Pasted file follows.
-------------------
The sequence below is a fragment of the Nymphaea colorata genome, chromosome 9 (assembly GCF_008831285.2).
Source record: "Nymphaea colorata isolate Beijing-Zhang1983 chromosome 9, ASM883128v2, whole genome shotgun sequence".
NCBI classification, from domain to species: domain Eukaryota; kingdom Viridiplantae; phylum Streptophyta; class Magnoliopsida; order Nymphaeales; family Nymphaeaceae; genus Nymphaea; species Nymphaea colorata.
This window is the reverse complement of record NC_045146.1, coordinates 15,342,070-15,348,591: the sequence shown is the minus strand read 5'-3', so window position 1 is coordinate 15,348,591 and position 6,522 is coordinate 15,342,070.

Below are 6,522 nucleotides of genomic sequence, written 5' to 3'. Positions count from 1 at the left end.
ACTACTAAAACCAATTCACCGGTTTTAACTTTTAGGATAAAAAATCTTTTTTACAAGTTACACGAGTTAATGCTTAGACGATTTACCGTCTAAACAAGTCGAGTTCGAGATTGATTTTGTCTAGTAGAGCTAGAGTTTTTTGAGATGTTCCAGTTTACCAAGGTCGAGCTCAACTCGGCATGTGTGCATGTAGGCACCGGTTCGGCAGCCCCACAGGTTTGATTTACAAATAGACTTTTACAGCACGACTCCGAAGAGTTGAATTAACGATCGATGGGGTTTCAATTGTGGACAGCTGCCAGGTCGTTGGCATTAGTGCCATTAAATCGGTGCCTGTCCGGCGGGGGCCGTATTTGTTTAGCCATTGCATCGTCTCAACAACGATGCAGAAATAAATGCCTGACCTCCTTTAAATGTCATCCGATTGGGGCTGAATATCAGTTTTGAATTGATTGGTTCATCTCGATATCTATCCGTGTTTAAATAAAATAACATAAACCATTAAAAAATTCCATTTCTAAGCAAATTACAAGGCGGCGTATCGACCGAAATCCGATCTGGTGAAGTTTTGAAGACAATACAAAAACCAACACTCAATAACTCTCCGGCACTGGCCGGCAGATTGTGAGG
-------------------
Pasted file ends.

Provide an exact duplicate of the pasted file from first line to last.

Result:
The sequence below is a fragment of the Nymphaea colorata genome, chromosome 9 (assembly GCF_008831285.2).
Source record: "Nymphaea colorata isolate Beijing-Zhang1983 chromosome 9, ASM883128v2, whole genome shotgun sequence".
NCBI classification, from domain to species: domain Eukaryota; kingdom Viridiplantae; phylum Streptophyta; class Magnoliopsida; order Nymphaeales; family Nymphaeaceae; genus Nymphaea; species Nymphaea colorata.
This window is the reverse complement of record NC_045146.1, coordinates 15,342,070-15,348,591: the sequence shown is the minus strand read 5'-3', so window position 1 is coordinate 15,348,591 and position 6,522 is coordinate 15,342,070.

Below are 6,522 nucleotides of genomic sequence, written 5' to 3'. Positions count from 1 at the left end.
ACTACTAAAACCAATTCACCGGTTTTAACTTTTAGGATAAAAAATCTTTTTTACAAGTTACACGAGTTAATGCTTAGACGATTTACCGTCTAAACAAGTCGAGTTCGAGATTGATTTTGTCTAGTAGAGCTAGAGTTTTTTGAGATGTTCCAGTTTACCAAGGTCGAGCTCAACTCGGCATGTGTGCATGTAGGCACCGGTTCGGCAGCCCCACAGGTTTGATTTACAAATAGACTTTTACAGCACGACTCCGAAGAGTTGAATTAACGATCGATGGGGTTTCAATTGTGGACAGCTGCCAGGTCGTTGGCATTAGTGCCATTAAATCGGTGCCTGTCCGGCGGGGGCCGTATTTGTTTAGCCATTGCATCGTCTCAACAACGATGCAGAAATAAATGCCTGACCTCCTTTAAATGTCATCCGATTGGGGCTGAATATCAGTTTTGAATTGATTGGTTCATCTCGATATCTATCCGTGTTTAAATAAAATAACATAAACCATTAAAAAATTCCATTTCTAAGCAAATTACAAGGCGGCGTATCGACCGAAATCCGATCTGGTGAAGTTTTGAAGACAATACAAAAACCAACACTCAATAACTCTCCGGCACTGGCCGGCAGATTGTGAGG